Then there is Thinking Outside the Cakebox (about a cupcake shop), Foolproof (where the pensioner next door saves her neighbour’s dinner party) and An Alternative Christmas  (where the local hippies save Christmas for their neighbours after a power cut because they have an Aga!).

The cafe above which I was born in the late '50s.

The cafe where I was born, in the late ’50s.

Two of the novels I’ve written are set in cafés. Not surprising since I was born in one. They are a great basis for all sorts of shenanigans. In one of these novels, and in a couple of my others, the main protagonists indulge in dinners a deux – not to be underestimated for their romantic potential.

Yes, food is certainly very handy when it comes to time and place setting, for the senses, for a family bust up, a romance or a little mischief. It’s something we can all relate to.

@FCapaldiBurgess

You can read Far From Home  in the anthology 7 Food Stories from Rome

 

More Tea Vicar? What We Include Consciously and Subconsciously

Elaine and Francesca consider those things that always crop up automatically in their writing. And a few things they’re not so good at including when they should.

Elaine: When Francesca asked me what I automatically include in my short stories and novels, I have to say my mind went totally blank.

Swallow Falls In North Wales

Swallow Falls In North Wales

So the analysing of my writing started. I can tell you I don’t automatically add in the five senses. I am getting better at adding them, but it doesn’t happen automatically. Neither does adding in the weather or description. I love being near water so you would be forgiven if you thought that would be what I automatically included, but alas, that isn’t so. My settings are always urban, mainly cities with not a river or coastline in sight.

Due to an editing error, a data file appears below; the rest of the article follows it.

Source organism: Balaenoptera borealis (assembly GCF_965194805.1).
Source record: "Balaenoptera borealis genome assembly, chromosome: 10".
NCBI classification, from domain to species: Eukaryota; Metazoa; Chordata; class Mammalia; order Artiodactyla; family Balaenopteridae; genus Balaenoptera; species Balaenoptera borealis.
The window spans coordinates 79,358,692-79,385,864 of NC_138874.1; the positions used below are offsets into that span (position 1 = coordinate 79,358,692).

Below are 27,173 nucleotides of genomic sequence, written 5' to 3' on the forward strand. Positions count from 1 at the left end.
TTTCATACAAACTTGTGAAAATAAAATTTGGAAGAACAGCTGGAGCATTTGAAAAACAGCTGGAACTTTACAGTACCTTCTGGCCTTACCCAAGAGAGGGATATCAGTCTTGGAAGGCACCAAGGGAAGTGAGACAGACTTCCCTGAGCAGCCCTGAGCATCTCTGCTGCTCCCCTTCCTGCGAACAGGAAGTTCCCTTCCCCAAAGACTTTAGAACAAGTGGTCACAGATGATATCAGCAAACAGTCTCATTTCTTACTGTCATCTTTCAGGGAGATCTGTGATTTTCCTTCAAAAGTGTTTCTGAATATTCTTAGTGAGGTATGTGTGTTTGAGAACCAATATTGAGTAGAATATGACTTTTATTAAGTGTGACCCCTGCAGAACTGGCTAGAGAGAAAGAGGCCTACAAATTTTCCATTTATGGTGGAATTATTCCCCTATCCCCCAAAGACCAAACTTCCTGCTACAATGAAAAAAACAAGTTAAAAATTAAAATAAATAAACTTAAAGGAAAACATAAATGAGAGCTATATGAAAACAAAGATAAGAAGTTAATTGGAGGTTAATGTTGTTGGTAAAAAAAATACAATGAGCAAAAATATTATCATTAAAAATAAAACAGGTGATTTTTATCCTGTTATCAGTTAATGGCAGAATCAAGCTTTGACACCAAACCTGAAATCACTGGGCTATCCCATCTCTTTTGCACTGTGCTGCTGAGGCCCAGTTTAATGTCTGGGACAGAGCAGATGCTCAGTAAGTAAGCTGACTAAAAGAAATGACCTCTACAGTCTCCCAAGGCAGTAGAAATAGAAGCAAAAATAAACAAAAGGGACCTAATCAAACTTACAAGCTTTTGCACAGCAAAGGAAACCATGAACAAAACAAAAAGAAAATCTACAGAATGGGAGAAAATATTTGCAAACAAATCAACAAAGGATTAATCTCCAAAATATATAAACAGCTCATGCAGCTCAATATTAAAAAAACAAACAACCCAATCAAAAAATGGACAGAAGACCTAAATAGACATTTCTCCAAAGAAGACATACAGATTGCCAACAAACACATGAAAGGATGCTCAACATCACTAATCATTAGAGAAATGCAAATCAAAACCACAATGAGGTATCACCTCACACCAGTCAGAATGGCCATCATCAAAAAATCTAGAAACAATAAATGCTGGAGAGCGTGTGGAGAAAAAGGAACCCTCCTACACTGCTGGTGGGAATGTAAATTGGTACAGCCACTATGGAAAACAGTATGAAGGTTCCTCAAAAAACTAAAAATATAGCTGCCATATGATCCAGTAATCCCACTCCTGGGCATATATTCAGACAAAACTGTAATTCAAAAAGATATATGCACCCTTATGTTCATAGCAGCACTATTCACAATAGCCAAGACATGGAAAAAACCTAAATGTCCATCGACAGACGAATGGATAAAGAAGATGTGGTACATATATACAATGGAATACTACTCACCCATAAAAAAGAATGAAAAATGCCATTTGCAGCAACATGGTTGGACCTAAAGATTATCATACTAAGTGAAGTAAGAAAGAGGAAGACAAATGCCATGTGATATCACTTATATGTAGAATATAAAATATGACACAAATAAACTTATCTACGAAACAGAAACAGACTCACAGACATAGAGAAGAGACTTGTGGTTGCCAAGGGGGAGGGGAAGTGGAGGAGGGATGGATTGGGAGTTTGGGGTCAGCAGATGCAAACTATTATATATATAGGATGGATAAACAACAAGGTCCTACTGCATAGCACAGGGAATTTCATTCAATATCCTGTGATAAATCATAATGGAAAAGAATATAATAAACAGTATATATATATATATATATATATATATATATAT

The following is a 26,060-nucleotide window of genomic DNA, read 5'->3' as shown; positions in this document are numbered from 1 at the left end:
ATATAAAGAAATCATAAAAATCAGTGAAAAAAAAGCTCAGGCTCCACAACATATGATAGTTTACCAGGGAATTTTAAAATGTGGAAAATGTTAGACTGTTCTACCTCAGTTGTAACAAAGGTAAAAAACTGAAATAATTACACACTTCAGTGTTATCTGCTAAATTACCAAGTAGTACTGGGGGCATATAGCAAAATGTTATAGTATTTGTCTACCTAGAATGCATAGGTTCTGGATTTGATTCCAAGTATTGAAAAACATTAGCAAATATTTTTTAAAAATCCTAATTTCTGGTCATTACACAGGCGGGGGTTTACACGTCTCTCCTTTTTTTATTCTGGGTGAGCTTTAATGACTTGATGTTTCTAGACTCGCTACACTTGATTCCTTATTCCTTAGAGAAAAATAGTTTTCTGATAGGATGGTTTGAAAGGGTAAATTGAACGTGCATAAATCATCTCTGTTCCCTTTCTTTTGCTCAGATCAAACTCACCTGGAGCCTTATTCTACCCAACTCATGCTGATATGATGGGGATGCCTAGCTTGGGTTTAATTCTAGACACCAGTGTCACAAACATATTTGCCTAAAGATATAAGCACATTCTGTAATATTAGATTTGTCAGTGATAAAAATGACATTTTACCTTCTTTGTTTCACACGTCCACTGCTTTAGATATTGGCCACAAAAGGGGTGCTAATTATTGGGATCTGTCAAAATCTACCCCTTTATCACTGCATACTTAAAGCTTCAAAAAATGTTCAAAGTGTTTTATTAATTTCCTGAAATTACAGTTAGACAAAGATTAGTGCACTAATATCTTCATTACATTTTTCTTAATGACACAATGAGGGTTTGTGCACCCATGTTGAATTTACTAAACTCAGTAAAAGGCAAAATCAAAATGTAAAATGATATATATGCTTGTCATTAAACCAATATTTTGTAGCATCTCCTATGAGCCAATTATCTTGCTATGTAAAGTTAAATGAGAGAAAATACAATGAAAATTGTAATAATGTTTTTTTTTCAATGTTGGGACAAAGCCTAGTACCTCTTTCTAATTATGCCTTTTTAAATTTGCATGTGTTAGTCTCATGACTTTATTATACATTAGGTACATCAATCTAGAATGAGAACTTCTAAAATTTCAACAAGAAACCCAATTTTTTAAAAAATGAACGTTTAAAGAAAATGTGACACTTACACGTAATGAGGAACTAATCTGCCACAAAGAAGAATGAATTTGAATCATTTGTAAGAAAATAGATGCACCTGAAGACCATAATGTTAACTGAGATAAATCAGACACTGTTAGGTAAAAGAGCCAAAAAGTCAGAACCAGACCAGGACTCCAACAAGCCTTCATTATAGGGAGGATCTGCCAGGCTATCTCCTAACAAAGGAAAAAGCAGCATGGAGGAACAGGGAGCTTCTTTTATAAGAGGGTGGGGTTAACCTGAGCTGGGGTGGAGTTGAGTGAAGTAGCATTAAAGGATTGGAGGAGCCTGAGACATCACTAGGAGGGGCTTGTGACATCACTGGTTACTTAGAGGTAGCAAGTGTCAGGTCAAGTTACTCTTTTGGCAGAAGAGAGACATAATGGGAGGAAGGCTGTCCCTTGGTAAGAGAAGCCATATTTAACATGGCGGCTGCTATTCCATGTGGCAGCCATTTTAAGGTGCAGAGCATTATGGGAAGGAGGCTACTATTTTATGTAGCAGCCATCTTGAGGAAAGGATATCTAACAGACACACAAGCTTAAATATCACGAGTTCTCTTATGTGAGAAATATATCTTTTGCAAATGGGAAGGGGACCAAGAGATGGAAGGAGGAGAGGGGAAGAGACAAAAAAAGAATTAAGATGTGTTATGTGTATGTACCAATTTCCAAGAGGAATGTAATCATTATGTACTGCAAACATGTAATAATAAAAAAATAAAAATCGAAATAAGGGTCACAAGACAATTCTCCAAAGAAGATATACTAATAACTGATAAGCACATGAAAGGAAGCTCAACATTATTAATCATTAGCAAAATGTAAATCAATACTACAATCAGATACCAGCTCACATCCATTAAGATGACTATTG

The more I think about this, the more I’m beginning to wonder why I write, or if I am actually a good writer. Thankfully, I have had over a dozen short stories published in women’s magazines to confirm I’m not too bad.

Through all this analysis, what has shocked me is that I tend to write about suppressed women striving for control of their destiny. They may have low self esteem or be running away from a situation, but they will always be thrown back into it.

My novel, Forgotten Love, is a modern romance about a married woman, a parent who wants to return to education to achieve some qualifications, but her family doesn’t take her seriously.

Victorian Saga Family Tree

Victorian Saga Family Tree

In the Victorian saga I am currently writing, my main character, Emily, is striving to escape an arranged marriage; she wants to marry for love, which is against the family wishes.

Both of these stories are about family relationships, very different stories dealing with various aspects love.

So what do I automatically include in my writing? Love and romance.